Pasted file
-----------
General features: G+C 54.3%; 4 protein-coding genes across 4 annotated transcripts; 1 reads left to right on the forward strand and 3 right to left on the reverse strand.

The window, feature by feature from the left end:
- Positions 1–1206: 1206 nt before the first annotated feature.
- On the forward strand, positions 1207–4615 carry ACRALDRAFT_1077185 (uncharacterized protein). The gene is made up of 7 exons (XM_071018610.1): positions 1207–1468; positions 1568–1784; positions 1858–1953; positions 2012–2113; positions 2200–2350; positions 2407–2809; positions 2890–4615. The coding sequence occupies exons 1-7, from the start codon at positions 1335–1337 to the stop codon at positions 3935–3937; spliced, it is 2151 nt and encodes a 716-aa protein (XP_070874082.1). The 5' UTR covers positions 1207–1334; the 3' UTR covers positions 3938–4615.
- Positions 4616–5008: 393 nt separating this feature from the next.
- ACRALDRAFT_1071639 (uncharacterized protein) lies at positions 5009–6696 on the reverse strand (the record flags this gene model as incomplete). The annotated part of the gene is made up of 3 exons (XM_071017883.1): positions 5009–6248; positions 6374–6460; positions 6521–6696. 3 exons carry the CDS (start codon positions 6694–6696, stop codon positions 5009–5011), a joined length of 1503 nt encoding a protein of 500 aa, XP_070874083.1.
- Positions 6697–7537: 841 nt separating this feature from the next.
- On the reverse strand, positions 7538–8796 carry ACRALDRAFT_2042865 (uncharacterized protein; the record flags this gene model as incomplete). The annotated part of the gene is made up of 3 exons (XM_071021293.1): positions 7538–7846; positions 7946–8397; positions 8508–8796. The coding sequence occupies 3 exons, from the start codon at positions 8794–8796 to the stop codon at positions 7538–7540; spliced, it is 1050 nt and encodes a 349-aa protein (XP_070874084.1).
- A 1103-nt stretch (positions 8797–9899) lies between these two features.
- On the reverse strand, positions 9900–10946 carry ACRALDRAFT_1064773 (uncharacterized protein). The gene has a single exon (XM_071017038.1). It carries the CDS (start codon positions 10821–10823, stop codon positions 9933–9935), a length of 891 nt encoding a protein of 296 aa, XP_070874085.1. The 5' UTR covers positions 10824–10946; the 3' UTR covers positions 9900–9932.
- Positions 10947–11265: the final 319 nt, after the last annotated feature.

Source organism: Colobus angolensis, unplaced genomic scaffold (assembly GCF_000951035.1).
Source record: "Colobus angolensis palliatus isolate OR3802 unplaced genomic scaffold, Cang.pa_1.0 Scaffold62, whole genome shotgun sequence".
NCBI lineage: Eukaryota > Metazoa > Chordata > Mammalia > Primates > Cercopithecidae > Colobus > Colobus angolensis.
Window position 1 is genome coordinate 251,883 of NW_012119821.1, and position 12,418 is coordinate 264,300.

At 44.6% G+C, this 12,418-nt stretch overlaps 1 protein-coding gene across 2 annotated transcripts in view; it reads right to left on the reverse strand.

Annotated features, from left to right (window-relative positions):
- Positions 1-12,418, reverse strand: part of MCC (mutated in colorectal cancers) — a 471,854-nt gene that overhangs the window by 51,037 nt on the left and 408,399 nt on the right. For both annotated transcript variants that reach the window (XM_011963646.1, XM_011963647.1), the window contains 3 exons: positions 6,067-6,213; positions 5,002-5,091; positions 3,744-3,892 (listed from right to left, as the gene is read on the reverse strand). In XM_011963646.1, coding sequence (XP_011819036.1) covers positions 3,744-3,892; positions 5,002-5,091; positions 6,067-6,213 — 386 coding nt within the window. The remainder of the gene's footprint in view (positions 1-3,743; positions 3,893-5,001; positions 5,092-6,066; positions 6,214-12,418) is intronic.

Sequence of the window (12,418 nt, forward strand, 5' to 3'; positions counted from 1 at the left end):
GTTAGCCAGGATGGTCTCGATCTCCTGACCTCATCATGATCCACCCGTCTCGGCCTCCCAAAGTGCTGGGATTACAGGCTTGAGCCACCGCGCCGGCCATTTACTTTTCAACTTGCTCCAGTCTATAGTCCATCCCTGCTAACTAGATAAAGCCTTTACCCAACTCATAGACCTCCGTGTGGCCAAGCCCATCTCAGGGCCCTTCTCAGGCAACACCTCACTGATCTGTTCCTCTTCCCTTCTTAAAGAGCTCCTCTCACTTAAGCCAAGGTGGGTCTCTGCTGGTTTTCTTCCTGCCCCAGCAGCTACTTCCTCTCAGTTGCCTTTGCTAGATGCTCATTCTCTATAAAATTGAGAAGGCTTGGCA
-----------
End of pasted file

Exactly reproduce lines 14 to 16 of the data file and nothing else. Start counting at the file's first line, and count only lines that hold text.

NCBI lineage: Eukaryota > Metazoa > Chordata > Mammalia > Primates > Cercopithecidae > Colobus > Colobus angolensis.
Window position 1 is genome coordinate 251,883 of NW_012119821.1, and position 12,418 is coordinate 264,300.

At 44.6% G+C, this 12,418-nt stretch overlaps 1 protein-coding gene across 2 annotated transcripts in view; it reads right to left on the reverse strand.